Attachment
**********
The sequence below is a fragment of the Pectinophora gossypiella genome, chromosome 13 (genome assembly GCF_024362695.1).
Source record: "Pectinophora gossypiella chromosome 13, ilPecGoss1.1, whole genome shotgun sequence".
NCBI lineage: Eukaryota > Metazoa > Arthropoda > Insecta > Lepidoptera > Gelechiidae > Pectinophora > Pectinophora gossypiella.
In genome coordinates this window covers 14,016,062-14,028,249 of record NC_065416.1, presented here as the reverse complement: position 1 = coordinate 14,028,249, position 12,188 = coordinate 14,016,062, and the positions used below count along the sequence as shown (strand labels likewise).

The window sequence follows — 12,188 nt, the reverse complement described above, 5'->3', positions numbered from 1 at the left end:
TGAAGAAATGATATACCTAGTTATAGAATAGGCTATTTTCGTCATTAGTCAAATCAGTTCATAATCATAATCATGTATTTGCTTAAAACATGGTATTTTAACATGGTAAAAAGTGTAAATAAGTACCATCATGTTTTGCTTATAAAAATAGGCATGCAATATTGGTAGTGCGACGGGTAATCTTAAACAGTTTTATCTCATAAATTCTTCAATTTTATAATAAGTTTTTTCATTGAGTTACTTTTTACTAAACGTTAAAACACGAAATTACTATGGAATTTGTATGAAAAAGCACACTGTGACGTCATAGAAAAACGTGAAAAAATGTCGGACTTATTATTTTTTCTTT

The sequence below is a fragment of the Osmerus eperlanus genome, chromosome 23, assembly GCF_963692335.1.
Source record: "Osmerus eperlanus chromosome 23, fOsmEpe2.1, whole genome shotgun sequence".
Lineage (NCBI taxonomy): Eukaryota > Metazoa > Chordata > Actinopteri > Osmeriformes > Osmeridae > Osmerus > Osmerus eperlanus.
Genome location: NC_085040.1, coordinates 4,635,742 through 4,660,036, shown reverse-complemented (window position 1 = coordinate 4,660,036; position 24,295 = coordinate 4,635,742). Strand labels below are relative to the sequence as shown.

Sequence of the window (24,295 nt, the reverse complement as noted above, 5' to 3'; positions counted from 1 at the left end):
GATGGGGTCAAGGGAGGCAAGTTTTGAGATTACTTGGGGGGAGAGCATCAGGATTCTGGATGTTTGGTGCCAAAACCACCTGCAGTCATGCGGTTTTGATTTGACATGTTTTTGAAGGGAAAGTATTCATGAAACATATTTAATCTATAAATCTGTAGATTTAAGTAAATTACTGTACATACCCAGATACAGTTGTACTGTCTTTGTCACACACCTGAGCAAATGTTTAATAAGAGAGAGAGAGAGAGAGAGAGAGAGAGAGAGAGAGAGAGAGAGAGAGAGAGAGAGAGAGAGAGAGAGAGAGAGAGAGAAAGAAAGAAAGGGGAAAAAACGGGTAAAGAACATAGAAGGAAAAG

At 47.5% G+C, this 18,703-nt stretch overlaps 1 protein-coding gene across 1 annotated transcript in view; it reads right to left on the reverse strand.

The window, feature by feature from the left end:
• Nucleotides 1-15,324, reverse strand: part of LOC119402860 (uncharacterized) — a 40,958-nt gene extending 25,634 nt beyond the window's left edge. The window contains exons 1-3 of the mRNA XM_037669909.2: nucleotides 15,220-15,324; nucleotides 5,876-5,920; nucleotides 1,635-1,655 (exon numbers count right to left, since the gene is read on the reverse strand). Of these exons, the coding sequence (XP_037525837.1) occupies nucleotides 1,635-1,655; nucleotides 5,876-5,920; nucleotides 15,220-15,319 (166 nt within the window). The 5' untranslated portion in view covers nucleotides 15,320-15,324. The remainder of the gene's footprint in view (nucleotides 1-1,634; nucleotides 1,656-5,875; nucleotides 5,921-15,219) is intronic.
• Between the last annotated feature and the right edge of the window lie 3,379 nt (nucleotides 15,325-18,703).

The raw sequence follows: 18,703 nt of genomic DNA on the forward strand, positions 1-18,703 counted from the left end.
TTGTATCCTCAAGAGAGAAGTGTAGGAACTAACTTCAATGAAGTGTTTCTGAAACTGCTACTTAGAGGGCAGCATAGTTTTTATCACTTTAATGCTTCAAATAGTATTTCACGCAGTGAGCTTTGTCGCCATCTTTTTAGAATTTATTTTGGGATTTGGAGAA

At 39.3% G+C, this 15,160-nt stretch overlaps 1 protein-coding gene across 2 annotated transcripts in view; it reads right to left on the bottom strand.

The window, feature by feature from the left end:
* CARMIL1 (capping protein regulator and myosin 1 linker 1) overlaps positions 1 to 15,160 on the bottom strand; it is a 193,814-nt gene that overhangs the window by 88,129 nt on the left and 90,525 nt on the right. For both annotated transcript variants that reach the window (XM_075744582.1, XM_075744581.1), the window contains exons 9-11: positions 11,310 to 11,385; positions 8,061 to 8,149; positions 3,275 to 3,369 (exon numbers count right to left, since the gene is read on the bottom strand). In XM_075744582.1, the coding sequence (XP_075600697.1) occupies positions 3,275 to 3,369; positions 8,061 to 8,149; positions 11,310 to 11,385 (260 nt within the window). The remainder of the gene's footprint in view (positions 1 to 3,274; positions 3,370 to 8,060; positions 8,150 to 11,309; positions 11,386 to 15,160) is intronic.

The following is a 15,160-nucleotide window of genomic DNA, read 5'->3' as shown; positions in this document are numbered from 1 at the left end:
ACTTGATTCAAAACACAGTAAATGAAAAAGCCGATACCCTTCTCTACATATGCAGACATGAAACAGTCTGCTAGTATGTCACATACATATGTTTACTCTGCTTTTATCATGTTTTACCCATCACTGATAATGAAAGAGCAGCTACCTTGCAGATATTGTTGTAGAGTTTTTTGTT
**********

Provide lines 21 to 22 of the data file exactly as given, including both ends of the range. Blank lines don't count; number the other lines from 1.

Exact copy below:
* CARMIL1 (capping protein regulator and myosin 1 linker 1) overlaps positions 1 to 15,160 on the bottom strand; it is a 193,814-nt gene that overhangs the window by 88,129 nt on the left and 90,525 nt on the right. For both annotated transcript variants that reach the window (XM_075744582.1, XM_075744581.1), the window contains exons 9-11: positions 11,310 to 11,385; positions 8,061 to 8,149; positions 3,275 to 3,369 (exon numbers count right to left, since the gene is read on the bottom strand). In XM_075744582.1, the coding sequence (XP_075600697.1) occupies positions 3,275 to 3,369; positions 8,061 to 8,149; positions 11,310 to 11,385 (260 nt within the window). The remainder of the gene's footprint in view (positions 1 to 3,274; positions 3,370 to 8,060; positions 8,150 to 11,309; positions 11,386 to 15,160) is intronic.

The following is a 15,160-nucleotide window of genomic DNA, read 5'->3' as shown; positions in this document are numbered from 1 at the left end: